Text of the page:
“There is a feeling on the part of Venezuelans that they would like to see him more personally involved in implementing the revolutionary reforms he’s announced,” Birns told Cybercast News Service. “Some programs are working quite well, like the subsidized food market and the land reform program. But others are more haphazard, such as the educational programs.”

The high profile Chavez has assumed in neighboring countries and on the world stage is driven by his sincere devotion to economic socialism, said Birns. Even so, he said, the political capital Chavez has accumulated could be harmed if he overextends himself.

“He should be judged separately, both for the quality of his ideas and the quality of the implementation of those ideas,” said Birns.

Free trade as an antidote

To compete with the socialist vision Chavez has for Latin America, Mack recommends the U.S. lock in free trade agreements that could be used to help re-boot economic conditions and to cultivate alliances in Latin America.

“We can help to strengthen some of these other countries, and we can show the people of Venezuela that there is a difference between what Hugo Chavez is trying to force down their throats and the kind of [economic] opportunity we can help make available,” he said.

“We can stop Chavez from exporting his socialist-dictatorship-style government – but we cannot wait,” Mack added.

A good first step would be U.S. approval of a free trade arrangement with Colombia, Mack said.

Unfortunately, the legislation authorizing the deal has encountered congressional opposition that is misguided, he said. Relations could sour with an important strategic player in the region if Congress does not press forward, in Mack’s estimation.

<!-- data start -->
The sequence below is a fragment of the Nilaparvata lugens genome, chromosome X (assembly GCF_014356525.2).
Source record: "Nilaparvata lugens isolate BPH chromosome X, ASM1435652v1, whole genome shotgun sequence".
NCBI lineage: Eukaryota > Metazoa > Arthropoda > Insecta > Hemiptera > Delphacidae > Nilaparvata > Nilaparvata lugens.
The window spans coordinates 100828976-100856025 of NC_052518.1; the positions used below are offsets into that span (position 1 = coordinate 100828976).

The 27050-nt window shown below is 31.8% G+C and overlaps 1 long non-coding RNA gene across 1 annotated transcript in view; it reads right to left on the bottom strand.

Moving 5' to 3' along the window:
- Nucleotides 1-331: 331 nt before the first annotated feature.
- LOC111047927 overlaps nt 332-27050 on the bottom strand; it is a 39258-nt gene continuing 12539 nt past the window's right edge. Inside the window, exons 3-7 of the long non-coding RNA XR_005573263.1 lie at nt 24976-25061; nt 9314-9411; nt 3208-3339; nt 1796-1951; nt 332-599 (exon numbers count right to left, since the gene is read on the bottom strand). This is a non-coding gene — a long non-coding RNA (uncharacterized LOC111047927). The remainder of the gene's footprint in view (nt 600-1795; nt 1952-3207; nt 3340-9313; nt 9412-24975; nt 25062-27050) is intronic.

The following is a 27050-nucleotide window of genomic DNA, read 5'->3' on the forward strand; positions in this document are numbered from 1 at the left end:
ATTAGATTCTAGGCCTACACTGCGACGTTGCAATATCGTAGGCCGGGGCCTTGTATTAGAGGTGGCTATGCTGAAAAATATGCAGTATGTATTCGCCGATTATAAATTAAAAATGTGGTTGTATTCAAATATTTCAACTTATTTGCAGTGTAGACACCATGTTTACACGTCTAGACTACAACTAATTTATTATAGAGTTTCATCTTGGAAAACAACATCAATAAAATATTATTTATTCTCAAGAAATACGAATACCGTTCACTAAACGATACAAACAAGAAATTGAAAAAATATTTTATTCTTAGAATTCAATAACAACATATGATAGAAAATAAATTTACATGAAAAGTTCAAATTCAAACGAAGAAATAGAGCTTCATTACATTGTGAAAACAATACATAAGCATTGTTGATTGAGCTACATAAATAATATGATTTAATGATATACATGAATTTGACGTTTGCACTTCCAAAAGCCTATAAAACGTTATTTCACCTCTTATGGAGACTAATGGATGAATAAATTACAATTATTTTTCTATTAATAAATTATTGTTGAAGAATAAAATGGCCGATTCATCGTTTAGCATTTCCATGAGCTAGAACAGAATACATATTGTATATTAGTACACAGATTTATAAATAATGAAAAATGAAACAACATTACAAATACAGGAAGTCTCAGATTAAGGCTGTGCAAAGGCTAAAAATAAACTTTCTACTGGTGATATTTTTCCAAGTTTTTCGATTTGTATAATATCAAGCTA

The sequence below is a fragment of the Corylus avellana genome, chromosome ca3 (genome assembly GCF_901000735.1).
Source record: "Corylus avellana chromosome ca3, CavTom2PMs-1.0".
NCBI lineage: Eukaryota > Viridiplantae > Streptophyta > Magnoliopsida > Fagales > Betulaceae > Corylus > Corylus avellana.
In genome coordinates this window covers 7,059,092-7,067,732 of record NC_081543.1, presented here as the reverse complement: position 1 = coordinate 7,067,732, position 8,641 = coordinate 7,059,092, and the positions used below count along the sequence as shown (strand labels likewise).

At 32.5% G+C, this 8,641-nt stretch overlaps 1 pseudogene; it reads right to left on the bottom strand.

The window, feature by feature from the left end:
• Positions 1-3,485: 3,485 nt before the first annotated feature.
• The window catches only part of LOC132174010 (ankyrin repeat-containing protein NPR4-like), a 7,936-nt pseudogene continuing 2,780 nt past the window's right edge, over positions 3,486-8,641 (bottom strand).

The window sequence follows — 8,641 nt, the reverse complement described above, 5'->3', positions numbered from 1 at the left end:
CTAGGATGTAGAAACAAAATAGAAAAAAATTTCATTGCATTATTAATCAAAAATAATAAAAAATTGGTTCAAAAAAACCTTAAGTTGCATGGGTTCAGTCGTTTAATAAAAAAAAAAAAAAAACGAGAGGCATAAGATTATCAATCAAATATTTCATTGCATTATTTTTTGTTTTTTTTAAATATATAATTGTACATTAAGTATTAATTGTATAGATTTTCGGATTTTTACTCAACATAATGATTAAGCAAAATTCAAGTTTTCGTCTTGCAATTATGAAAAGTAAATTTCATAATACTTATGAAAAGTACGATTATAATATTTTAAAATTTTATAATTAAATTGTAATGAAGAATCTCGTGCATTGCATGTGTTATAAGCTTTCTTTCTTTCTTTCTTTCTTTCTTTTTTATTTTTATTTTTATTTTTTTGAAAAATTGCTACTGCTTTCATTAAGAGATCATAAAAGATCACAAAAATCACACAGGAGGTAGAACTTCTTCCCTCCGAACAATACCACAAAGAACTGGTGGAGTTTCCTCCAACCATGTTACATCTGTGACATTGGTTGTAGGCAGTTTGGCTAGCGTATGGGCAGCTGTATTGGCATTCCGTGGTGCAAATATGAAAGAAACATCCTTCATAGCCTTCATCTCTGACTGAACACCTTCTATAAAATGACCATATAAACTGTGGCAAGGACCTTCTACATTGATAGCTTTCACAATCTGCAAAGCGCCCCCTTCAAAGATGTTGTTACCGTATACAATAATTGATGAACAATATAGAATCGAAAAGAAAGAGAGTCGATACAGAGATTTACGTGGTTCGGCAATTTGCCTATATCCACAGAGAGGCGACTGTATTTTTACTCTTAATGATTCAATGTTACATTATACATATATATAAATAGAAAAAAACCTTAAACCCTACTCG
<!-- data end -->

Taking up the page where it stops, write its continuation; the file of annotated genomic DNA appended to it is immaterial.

These sentiments are shared by Jeb Bush, the former Republican governor of Florida and brother of President George W. Bush.

Jeb Bush criticized members of Congress standing in the way of the free trade deal during a. Oct. 26 debate at Regent University in Virginia Beach.

“Colombia is a hard-earned democracy. People have lost their lives defending democracy [in Colombia], and they are a strong ally of the United States,” he said. “They are asking for support from the U.S. in the form of a free trade deal.”

Bush also described Alvaro Uribe, the Colombian president, as a “fantastic, charismatic leader,” who has brought “security and deeper democracy” to his country.

While it is critically important for the U.S. to bolster its partnership with key leaders such as Uribe, it must also assume a lead role in protesting the political practices now at work in Venezuela, Mack said.

Supporters of Chavez note that he was legitimately elected as a democratic leader. But Mack contends the Venezuelan president moved aggressively to “knock out the pillars of democracy” after his initial election.

“The last time Chavez was elected, it was through intimidation and manipulation,” he said. “I don’t think you can make the same argument now that he has been legitimately elected.”

Mack also expressed concern over the drug trafficking and human trafficking operations that are now moving through Venezuela at a stepped up pace. Under Chavez, there has been an 80 percent increase in cocaine shipments that move through the country, he said.

The U.S. State Department’s June 2007 report on Trafficking in Persons (TIP) identifies Venezuela as source, transit point and destination country for the trafficking of women and children. (See Video)

To reverse the disturbing trend in Latin America, U.S. officials must abandon the current policy that deliberately avoids rhetorical challenges to Chavez, Mack told Cybercast News Service. (See Video)

“The current policy of non-engagement has not worked,” he said.